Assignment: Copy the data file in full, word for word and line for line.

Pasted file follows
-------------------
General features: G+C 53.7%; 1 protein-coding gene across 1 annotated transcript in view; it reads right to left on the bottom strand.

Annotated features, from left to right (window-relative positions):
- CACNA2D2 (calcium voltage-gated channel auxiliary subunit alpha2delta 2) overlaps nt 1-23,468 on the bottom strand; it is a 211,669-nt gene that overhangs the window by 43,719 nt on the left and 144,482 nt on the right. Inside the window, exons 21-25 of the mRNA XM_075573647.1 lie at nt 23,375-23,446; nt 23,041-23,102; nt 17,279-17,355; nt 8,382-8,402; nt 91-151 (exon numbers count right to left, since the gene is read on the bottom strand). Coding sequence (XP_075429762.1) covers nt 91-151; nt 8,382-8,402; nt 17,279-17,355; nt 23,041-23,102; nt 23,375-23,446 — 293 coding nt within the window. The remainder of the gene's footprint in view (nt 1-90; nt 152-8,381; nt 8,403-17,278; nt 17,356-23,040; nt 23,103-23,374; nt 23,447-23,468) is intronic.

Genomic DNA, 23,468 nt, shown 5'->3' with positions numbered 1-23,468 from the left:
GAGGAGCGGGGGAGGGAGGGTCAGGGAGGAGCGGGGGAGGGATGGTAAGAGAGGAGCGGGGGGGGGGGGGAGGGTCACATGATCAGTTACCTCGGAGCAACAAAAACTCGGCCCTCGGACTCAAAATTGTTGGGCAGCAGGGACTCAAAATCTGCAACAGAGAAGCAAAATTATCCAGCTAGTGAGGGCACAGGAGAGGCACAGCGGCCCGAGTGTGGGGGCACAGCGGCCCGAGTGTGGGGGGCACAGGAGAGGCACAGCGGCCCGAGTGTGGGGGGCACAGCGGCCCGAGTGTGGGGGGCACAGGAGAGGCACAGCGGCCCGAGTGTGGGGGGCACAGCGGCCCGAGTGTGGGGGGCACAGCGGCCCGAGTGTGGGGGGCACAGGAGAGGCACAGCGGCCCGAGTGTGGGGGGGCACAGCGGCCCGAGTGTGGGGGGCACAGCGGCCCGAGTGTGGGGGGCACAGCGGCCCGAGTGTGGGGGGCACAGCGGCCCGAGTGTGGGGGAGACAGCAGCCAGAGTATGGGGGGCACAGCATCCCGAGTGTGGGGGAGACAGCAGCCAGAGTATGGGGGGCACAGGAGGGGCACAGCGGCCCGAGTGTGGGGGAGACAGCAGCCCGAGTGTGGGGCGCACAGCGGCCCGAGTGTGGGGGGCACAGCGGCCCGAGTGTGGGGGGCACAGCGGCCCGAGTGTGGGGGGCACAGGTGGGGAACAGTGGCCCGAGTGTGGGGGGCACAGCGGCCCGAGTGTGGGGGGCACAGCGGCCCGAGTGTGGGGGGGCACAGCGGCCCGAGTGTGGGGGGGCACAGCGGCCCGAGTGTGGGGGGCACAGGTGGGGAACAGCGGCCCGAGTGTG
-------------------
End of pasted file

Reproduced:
General features: G+C 53.7%; 1 protein-coding gene across 1 annotated transcript in view; it reads right to left on the bottom strand.

Annotated features, from left to right (window-relative positions):
- CACNA2D2 (calcium voltage-gated channel auxiliary subunit alpha2delta 2) overlaps nt 1-23,468 on the bottom strand; it is a 211,669-nt gene that overhangs the window by 43,719 nt on the left and 144,482 nt on the right. Inside the window, exons 21-25 of the mRNA XM_075573647.1 lie at nt 23,375-23,446; nt 23,041-23,102; nt 17,279-17,355; nt 8,382-8,402; nt 91-151 (exon numbers count right to left, since the gene is read on the bottom strand). Coding sequence (XP_075429762.1) covers nt 91-151; nt 8,382-8,402; nt 17,279-17,355; nt 23,041-23,102; nt 23,375-23,446 — 293 coding nt within the window. The remainder of the gene's footprint in view (nt 1-90; nt 152-8,381; nt 8,403-17,278; nt 17,356-23,040; nt 23,103-23,374; nt 23,447-23,468) is intronic.

Genomic DNA, 23,468 nt, shown 5'->3' with positions numbered 1-23,468 from the left:
GAGGAGCGGGGGAGGGAGGGTCAGGGAGGAGCGGGGGAGGGATGGTAAGAGAGGAGCGGGGGGGGGGGGGAGGGTCACATGATCAGTTACCTCGGAGCAACAAAAACTCGGCCCTCGGACTCAAAATTGTTGGGCAGCAGGGACTCAAAATCTGCAACAGAGAAGCAAAATTATCCAGCTAGTGAGGGCACAGGAGAGGCACAGCGGCCCGAGTGTGGGGGCACAGCGGCCCGAGTGTGGGGGGCACAGGAGAGGCACAGCGGCCCGAGTGTGGGGGGCACAGCGGCCCGAGTGTGGGGGGCACAGGAGAGGCACAGCGGCCCGAGTGTGGGGGGCACAGCGGCCCGAGTGTGGGGGGCACAGCGGCCCGAGTGTGGGGGGCACAGGAGAGGCACAGCGGCCCGAGTGTGGGGGGGCACAGCGGCCCGAGTGTGGGGGGCACAGCGGCCCGAGTGTGGGGGGCACAGCGGCCCGAGTGTGGGGGGCACAGCGGCCCGAGTGTGGGGGAGACAGCAGCCAGAGTATGGGGGGCACAGCATCCCGAGTGTGGGGGAGACAGCAGCCAGAGTATGGGGGGCACAGGAGGGGCACAGCGGCCCGAGTGTGGGGGAGACAGCAGCCCGAGTGTGGGGCGCACAGCGGCCCGAGTGTGGGGGGCACAGCGGCCCGAGTGTGGGGGGCACAGCGGCCCGAGTGTGGGGGGCACAGGTGGGGAACAGTGGCCCGAGTGTGGGGGGCACAGCGGCCCGAGTGTGGGGGGCACAGCGGCCCGAGTGTGGGGGGGCACAGCGGCCCGAGTGTGGGGGGGCACAGCGGCCCGAGTGTGGGGGGCACAGGTGGGGAACAGCGGCCCGAGTGTG